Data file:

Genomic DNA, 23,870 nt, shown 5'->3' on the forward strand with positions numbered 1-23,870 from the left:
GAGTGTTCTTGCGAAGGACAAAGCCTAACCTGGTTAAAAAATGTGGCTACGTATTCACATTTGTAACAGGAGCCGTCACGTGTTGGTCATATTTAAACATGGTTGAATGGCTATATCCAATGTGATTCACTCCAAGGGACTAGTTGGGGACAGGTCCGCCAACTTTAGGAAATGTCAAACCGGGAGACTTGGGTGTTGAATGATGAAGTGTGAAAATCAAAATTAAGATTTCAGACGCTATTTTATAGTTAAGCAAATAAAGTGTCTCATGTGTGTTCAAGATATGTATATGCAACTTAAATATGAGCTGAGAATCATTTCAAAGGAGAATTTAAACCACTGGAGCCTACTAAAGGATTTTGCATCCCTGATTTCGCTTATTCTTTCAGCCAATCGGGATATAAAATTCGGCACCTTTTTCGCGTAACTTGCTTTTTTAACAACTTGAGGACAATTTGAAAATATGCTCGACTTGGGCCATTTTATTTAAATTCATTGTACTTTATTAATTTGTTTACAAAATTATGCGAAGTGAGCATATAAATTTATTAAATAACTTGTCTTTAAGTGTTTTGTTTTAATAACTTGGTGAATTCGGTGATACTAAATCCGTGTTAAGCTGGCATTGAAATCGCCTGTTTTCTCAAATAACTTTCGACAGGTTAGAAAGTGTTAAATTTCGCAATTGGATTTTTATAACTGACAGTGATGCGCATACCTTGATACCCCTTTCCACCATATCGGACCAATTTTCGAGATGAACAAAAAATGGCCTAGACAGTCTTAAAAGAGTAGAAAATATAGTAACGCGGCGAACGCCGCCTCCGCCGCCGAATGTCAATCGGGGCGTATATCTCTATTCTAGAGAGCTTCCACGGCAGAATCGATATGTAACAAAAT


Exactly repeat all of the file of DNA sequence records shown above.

Genomic DNA, 23,870 nt, shown 5'->3' on the forward strand with positions numbered 1-23,870 from the left:
GAGTGTTCTTGCGAAGGACAAAGCCTAACCTGGTTAAAAAATGTGGCTACGTATTCACATTTGTAACAGGAGCCGTCACGTGTTGGTCATATTTAAACATGGTTGAATGGCTATATCCAATGTGATTCACTCCAAGGGACTAGTTGGGGACAGGTCCGCCAACTTTAGGAAATGTCAAACCGGGAGACTTGGGTGTTGAATGATGAAGTGTGAAAATCAAAATTAAGATTTCAGACGCTATTTTATAGTTAAGCAAATAAAGTGTCTCATGTGTGTTCAAGATATGTATATGCAACTTAAATATGAGCTGAGAATCATTTCAAAGGAGAATTTAAACCACTGGAGCCTACTAAAGGATTTTGCATCCCTGATTTCGCTTATTCTTTCAGCCAATCGGGATATAAAATTCGGCACCTTTTTCGCGTAACTTGCTTTTTTAACAACTTGAGGACAATTTGAAAATATGCTCGACTTGGGCCATTTTATTTAAATTCATTGTACTTTATTAATTTGTTTACAAAATTATGCGAAGTGAGCATATAAATTTATTAAATAACTTGTCTTTAAGTGTTTTGTTTTAATAACTTGGTGAATTCGGTGATACTAAATCCGTGTTAAGCTGGCATTGAAATCGCCTGTTTTCTCAAATAACTTTCGACAGGTTAGAAAGTGTTAAATTTCGCAATTGGATTTTTATAACTGACAGTGATGCGCATACCTTGATACCCCTTTCCACCATATCGGACCAATTTTCGAGATGAACAAAAAATGGCCTAGACAGTCTTAAAAGAGTAGAAAATATAGTAACGCGGCGAACGCCGCCTCCGCCGCCGAATGTCAATCGGGGCGTATATCTCTATTCTAGAGAGCTTCCACGGCAGAATCGATATGTAACAAAAT